Did Steve Jobs worry about ROI?

What did the ROI calculation for the iPhone development look like? For the iPad? Or for iPod?

I never met Steve Jobs. I never worked at Apple. Still, based on what I’ve read about him I doubt that there ever was an ROI calculation for the investments made in any of Apple’s and Steve Jobs’ breakthrough innovations. He believed and he dared. His compass knew it was the right thing to do.
Yet he was the most acclaimed business innovator in the past decade.

Next time I’m asked about the ROI of social intranets I will counter with this question: Would Steve Jobs have bothered calculating it?
I hope it will go down better than my current standard question of: when did you last see an ROI calculation for implementing SAP?

Comparing the investment needed to unchain the potential of the company staff with making an investment in production equipment that can produce faster or more efficiently is nothing short of an insult to the people working for you.

Innovations can be classified into two categories: Enabling or Improving. Either they make something possible that was not before – like the automobile once made it possible to travel long distances fast and with a flexible route. Or something currently possible to do easier, more efficient or with better quality – like more fuel efficient cars, safer cars or innovative service programmes. Improvement innovations are suitable for ROI-calculations, enabling are not.

So, if you allow the social intranet-train pass you by and wonder:

  • why all talented people work for the competition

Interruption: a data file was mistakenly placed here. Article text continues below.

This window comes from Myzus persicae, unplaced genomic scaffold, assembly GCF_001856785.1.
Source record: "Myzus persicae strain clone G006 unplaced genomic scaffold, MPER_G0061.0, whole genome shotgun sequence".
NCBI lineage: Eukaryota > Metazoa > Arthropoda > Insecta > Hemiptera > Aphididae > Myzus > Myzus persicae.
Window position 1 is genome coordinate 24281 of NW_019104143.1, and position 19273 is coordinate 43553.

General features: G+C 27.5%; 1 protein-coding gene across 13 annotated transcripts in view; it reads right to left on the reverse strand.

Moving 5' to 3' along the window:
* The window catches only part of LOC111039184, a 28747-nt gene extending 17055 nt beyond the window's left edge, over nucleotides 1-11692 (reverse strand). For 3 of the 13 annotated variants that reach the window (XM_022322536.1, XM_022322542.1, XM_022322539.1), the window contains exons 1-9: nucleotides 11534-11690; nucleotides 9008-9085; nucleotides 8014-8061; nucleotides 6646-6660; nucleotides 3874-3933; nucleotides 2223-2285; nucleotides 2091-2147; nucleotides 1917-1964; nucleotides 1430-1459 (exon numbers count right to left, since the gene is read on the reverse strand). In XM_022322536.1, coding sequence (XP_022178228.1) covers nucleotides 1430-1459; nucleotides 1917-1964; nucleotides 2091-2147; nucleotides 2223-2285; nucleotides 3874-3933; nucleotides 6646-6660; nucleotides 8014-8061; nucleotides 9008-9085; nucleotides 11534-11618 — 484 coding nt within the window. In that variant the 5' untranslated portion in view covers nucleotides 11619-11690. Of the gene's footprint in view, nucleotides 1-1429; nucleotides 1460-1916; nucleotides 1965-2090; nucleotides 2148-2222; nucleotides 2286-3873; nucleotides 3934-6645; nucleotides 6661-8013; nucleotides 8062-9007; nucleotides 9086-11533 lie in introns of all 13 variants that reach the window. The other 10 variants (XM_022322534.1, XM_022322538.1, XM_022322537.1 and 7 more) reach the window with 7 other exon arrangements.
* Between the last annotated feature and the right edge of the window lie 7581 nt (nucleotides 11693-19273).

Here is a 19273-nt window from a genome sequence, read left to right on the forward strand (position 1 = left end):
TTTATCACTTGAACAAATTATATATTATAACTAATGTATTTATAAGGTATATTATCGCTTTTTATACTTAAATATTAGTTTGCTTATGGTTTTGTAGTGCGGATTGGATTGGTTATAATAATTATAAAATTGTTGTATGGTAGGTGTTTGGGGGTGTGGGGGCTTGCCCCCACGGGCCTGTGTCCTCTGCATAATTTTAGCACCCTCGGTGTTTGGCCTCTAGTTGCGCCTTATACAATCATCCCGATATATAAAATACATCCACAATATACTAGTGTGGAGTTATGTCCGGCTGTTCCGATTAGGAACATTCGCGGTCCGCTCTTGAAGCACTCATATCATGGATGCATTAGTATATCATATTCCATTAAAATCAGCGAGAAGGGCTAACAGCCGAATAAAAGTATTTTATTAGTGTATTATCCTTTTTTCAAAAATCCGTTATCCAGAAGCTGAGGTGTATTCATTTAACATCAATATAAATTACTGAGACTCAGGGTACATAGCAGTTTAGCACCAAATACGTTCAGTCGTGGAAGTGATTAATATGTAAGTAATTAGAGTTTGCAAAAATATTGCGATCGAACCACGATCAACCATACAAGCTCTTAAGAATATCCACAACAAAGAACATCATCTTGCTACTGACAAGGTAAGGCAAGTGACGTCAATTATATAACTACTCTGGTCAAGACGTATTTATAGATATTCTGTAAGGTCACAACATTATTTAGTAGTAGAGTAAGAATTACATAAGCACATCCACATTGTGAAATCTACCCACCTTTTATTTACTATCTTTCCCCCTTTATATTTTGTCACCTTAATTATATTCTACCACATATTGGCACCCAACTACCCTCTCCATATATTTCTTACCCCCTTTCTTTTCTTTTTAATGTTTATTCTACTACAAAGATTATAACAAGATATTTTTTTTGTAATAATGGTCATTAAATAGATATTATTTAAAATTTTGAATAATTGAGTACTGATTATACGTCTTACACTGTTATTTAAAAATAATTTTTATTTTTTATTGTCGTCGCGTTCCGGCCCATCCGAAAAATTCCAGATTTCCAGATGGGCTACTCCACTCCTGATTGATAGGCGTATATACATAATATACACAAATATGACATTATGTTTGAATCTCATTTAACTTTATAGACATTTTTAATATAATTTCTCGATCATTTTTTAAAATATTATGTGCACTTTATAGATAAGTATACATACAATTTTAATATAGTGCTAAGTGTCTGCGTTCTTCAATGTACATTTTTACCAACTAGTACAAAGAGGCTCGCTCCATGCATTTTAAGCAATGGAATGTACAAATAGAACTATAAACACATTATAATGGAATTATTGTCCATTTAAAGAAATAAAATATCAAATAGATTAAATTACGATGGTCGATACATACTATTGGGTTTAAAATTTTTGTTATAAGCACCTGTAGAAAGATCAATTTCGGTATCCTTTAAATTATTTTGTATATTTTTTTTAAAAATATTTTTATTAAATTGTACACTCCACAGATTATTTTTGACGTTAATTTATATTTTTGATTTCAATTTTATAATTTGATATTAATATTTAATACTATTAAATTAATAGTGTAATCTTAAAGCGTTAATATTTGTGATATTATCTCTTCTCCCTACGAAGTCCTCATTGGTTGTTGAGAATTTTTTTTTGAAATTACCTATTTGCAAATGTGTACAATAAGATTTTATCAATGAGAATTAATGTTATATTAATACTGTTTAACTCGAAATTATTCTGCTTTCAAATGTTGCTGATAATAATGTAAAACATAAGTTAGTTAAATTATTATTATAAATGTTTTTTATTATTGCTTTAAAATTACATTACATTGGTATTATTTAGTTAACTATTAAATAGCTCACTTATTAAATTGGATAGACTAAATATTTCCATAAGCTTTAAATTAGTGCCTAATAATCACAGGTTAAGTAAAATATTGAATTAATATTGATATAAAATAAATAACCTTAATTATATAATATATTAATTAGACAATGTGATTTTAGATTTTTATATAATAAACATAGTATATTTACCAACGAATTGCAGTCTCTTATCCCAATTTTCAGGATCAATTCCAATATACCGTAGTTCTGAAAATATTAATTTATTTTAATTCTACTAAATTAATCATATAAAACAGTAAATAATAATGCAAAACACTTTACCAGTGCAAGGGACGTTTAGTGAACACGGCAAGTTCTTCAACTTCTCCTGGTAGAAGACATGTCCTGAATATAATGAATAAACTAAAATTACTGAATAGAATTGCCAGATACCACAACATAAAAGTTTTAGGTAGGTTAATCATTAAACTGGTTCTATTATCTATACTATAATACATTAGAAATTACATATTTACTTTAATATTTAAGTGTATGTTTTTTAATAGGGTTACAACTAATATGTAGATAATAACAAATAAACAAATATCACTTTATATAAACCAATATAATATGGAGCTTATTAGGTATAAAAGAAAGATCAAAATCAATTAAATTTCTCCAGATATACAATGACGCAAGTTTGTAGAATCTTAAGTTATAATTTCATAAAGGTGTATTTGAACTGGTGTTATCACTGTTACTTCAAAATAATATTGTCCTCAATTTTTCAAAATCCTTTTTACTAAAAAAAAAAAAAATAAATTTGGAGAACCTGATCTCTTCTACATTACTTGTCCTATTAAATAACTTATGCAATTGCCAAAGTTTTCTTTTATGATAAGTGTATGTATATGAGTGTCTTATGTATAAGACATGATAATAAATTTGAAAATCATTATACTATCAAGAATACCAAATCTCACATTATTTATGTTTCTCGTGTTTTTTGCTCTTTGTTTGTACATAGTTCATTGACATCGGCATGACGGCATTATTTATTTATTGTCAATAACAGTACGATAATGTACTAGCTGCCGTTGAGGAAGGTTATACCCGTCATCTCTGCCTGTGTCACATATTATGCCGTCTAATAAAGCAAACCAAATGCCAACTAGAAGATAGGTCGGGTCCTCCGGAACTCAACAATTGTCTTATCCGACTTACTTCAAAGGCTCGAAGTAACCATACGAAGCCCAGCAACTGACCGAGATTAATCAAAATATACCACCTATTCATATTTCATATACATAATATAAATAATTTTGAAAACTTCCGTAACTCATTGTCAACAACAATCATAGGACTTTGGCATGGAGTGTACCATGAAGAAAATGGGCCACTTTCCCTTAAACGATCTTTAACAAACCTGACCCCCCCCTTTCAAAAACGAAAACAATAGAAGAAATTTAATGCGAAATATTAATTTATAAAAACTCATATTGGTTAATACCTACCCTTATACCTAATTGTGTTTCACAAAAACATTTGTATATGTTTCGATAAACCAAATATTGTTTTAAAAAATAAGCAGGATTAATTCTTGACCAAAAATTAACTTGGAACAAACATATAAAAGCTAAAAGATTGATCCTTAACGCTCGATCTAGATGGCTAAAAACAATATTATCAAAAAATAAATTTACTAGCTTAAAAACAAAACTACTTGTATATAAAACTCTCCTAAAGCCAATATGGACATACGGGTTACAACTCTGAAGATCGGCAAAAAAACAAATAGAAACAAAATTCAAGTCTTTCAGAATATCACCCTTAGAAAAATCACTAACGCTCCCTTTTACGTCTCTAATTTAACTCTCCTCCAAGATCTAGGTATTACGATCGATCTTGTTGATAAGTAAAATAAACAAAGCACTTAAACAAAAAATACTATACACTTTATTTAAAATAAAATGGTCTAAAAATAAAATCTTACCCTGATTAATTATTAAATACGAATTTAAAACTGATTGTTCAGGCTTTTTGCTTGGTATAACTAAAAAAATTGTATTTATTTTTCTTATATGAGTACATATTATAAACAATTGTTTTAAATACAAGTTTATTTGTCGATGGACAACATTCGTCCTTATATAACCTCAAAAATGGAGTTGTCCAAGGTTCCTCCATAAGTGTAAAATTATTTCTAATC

• why your customers keep telling you that your competition are faster at getting up to speed and at solving problems
  • why people keep working in silos
  • why you keep reinventing the wheel
  • why your competition is more innovative than you are
  • why customers tell you that you’re old fashioned

– then go back to your archive, pull out that ROI-calculation run it through the shredder and realize that inspiration, collaboration and staff commitment is not to be reduced to numbers.

References:

The curse of “I’ll do it later”

As a parent, I’ll do it later seems to be an eternal and ubiquitous source of aggravation. Unfortunately at work too, sometimes. Rumours claim that it even may occur between spouses.

Usually, the result is:

  1. It does not get done by the person who promised “to do it later” since it is either forgotten or something more important (for that person, that is) or more urgent takes precedence
  2. You end up reminding (nagging, kids call it) since experience has taught you how likely it is that #1 will come to happen
  3. You end up doing it yourself since: either #1 occurs, it cannot wait any longer or you simply lose patience (lesson learned by the other person: “if I just say “later” I might not have to do it anyway”, by the way)